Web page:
© 2009 MLB Advanced Media, L.P. All rights reserved.

04/13/09 5:45 PM ET

Astros among many who feel Kalas loss

Broadcaster got his first big league job in Houston booth

PITTSBURGH -- Before Harry Kalas became the Hall of Fame voice of the Phillies, he broke into the big leagues in the Astros' broadcast booth.

Kalas's Major League debut came during the 1965 season, the first year the team in Houston changed it's name from the Colt .45's and moved into the Astrodome.

The 73-year old Kalas was found unconscious in the Phillies' broadcast booth in Washington D.C. on Monday afternoon at around 12:30 p.m. ET He was rushed to George Washington Hospital, where he was pronounced dead at 1:20 p.m. The Phillies were in Washington for the Nationals' home opener, which Philly won, 9-8.

Kalas joined the Phillies in 1971 and had been a mainstay every since. Before that, he spent five seasons calling Astros games. He was chosen out of over 200 applicants to be a part of the first Astros broadcast team, also serving as the voice for the University of Houston football team and calling the Southwest Conference Basketball Game of the Week for television.

"It's another tragic loss," Astros president of baseball operations Tal Smith said. "You still hear him so much on commercials, and all of those NFL shows. He had a great voice, and he was so knowledgeable. He's certainly one of the greats in the broadcasting annals.

"He was one of four [broadcasting] Hall of Famers who have been with us -- Gene [Elston], Milo [Hamilton], Bob Prince, and Harry."

Harry Kalas, 1936-2009

Hamilton and Kalas went back to their college days. Both were graduates of the University of Iowa, and while they never shared the Astros booth, they obviously crossed paths frequently. On those occasions, Kalas would break out in an Iowa cheer and then say, "Hawkyeye, how ya doing?" Hamilton recounted.

"We'd talk about the Iowa athletic program, then we'd talk about our teams. Compare notes, especially on the first game of a series," Hamilton said. "We had some great visits. When I had my heart attack [two years ago], he was the second person to call me. He called me all during the next month to see how I was.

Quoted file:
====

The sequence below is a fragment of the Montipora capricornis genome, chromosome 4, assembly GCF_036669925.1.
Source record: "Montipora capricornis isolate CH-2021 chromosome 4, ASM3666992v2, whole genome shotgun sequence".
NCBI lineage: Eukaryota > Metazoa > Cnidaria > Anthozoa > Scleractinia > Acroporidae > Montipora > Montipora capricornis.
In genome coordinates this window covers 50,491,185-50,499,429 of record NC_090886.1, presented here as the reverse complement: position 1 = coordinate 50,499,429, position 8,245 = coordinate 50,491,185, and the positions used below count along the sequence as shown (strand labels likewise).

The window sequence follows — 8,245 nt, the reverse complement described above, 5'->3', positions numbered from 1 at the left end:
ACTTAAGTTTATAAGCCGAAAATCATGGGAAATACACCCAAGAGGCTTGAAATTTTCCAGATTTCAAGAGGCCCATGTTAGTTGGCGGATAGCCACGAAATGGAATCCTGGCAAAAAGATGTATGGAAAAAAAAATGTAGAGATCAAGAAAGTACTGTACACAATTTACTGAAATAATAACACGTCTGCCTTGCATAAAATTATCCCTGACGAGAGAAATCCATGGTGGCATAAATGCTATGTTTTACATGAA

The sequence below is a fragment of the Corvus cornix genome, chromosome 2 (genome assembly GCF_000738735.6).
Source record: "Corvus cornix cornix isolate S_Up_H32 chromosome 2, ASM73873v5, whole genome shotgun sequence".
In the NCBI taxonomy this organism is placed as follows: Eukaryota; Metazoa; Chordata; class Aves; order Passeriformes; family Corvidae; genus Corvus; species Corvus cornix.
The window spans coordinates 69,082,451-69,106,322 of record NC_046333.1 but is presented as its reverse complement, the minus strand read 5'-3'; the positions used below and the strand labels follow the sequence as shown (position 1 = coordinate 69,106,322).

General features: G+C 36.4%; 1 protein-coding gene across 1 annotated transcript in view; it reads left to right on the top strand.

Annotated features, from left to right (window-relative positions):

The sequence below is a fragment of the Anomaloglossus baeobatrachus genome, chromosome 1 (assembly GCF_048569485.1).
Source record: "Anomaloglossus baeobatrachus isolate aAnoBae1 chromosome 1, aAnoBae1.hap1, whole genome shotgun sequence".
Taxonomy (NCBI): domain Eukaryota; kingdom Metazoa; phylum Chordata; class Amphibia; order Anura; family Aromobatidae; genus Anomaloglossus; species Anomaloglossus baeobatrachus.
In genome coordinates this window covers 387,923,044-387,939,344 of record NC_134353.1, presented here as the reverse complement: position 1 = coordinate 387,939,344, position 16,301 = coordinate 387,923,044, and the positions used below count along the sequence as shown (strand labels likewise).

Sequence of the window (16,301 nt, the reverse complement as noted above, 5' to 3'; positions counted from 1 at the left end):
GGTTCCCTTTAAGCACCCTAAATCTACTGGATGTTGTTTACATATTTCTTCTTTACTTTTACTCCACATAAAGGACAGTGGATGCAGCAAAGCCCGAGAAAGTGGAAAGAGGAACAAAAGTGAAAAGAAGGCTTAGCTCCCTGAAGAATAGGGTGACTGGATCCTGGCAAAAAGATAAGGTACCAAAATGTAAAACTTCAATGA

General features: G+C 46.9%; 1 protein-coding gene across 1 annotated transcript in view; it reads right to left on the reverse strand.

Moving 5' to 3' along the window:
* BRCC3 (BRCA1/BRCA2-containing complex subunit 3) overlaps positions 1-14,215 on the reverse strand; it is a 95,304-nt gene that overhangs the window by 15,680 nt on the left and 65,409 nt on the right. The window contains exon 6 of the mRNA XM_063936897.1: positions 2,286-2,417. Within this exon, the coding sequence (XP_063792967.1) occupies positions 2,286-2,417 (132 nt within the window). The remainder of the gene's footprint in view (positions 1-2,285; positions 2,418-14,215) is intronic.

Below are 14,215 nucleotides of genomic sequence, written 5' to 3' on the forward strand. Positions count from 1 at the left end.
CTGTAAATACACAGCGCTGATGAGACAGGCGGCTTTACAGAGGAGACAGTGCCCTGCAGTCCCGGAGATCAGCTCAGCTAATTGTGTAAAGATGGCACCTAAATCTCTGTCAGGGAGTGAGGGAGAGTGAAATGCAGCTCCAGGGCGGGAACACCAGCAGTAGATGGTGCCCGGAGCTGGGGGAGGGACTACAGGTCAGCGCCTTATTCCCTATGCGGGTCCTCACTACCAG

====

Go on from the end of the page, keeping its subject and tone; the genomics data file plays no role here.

"He had a distinctive voice and style. He had great ethics, he was a terrific guy. He was very close to the ballclub. He had a lot of friends. What really broke him up was when Richie Ashburn passed away. That was a big loss for him, when Whitey died. And this is a big loss for all of us. He was very popular with the city of Philadelphia."

Astros general manager Ed Wade also has a long history with Kalas. He began his baseball career in 1997 as a public relations intern. Wade left the Phillies for the Astros, then came back in 1989, and he became their GM in 1998.

"It's a very sad thing to have happen," Wade said. "You have over four decades of a guy being the voice of the Phillies. Everyone knew that Harry Kalas and Phillies baseball were intertwined."

"On a personal level, I was a PR intern with the Phillies in 1977," he continued. "He was nothing but kind to me then and he treated me the same way when I was the general manager. It's the kind of person he was.

"He and Richie Ashburn were a team. To have both of them gone, that's a big hit to that organization."

Astros reliever Geoff Geary also came up with the Phillies, in 2003. Wade delivered the news to Geary after the Astros' loss to the Pirates here and the right-hander was visibly shaken. Kalas had reached out to Geary on several occasions, including when he was dealt from the Phillies to the Astros after the 2007 season.

"It's hard to keep myself from crying," Geary said. "When I got traded, He was the first guy to call me in the offseason. He told me it was an honor for him to work with me. He said you always make your way back to where you want to be and that I should take advantage of this to see a different side of the baseball world."

"The first time we came to Philadelphia that year, he came into the clubhouse to find me," he continued. "That shows you want kind of man he was. He was always smiling, always there with open arms.

"He had stories you could spend weeks listening to non-stop. He was a legend and it's sad to hear he's gone. It's another reminder to take every day like it's your last because you never know what's around the next corner."

Jonathan Mayo is a reporter for MLB.com. This story was not subject to the approval of Major League Baseball or its clubs.